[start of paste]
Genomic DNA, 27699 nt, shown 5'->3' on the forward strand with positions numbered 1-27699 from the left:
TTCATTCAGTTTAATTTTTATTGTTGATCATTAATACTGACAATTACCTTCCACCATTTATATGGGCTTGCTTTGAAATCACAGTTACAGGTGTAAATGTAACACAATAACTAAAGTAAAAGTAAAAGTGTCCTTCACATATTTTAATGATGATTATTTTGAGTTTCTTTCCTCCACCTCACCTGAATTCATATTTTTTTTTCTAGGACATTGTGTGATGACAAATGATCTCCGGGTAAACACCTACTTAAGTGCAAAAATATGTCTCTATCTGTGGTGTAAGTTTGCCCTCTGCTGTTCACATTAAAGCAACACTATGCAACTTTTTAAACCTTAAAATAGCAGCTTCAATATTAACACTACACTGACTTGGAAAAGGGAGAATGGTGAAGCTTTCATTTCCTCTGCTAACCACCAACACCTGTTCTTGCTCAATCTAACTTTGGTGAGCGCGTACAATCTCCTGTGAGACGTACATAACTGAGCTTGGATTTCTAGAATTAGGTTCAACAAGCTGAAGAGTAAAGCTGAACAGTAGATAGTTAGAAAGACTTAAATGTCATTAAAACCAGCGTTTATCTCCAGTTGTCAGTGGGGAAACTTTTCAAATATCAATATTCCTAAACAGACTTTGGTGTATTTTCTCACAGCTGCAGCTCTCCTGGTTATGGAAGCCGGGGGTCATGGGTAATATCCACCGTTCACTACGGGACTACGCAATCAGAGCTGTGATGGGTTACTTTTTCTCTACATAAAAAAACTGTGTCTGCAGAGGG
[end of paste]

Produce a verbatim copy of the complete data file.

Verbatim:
Genomic DNA, 27699 nt, shown 5'->3' on the forward strand with positions numbered 1-27699 from the left:
TTCATTCAGTTTAATTTTTATTGTTGATCATTAATACTGACAATTACCTTCCACCATTTATATGGGCTTGCTTTGAAATCACAGTTACAGGTGTAAATGTAACACAATAACTAAAGTAAAAGTAAAAGTGTCCTTCACATATTTTAATGATGATTATTTTGAGTTTCTTTCCTCCACCTCACCTGAATTCATATTTTTTTTTCTAGGACATTGTGTGATGACAAATGATCTCCGGGTAAACACCTACTTAAGTGCAAAAATATGTCTCTATCTGTGGTGTAAGTTTGCCCTCTGCTGTTCACATTAAAGCAACACTATGCAACTTTTTAAACCTTAAAATAGCAGCTTCAATATTAACACTACACTGACTTGGAAAAGGGAGAATGGTGAAGCTTTCATTTCCTCTGCTAACCACCAACACCTGTTCTTGCTCAATCTAACTTTGGTGAGCGCGTACAATCTCCTGTGAGACGTACATAACTGAGCTTGGATTTCTAGAATTAGGTTCAACAAGCTGAAGAGTAAAGCTGAACAGTAGATAGTTAGAAAGACTTAAATGTCATTAAAACCAGCGTTTATCTCCAGTTGTCAGTGGGGAAACTTTTCAAATATCAATATTCCTAAACAGACTTTGGTGTATTTTCTCACAGCTGCAGCTCTCCTGGTTATGGAAGCCGGGGGTCATGGGTAATATCCACCGTTCACTACGGGACTACGCAATCAGAGCTGTGATGGGTTACTTTTTCTCTACATAAAAAAACTGTGTCTGCAGAGGG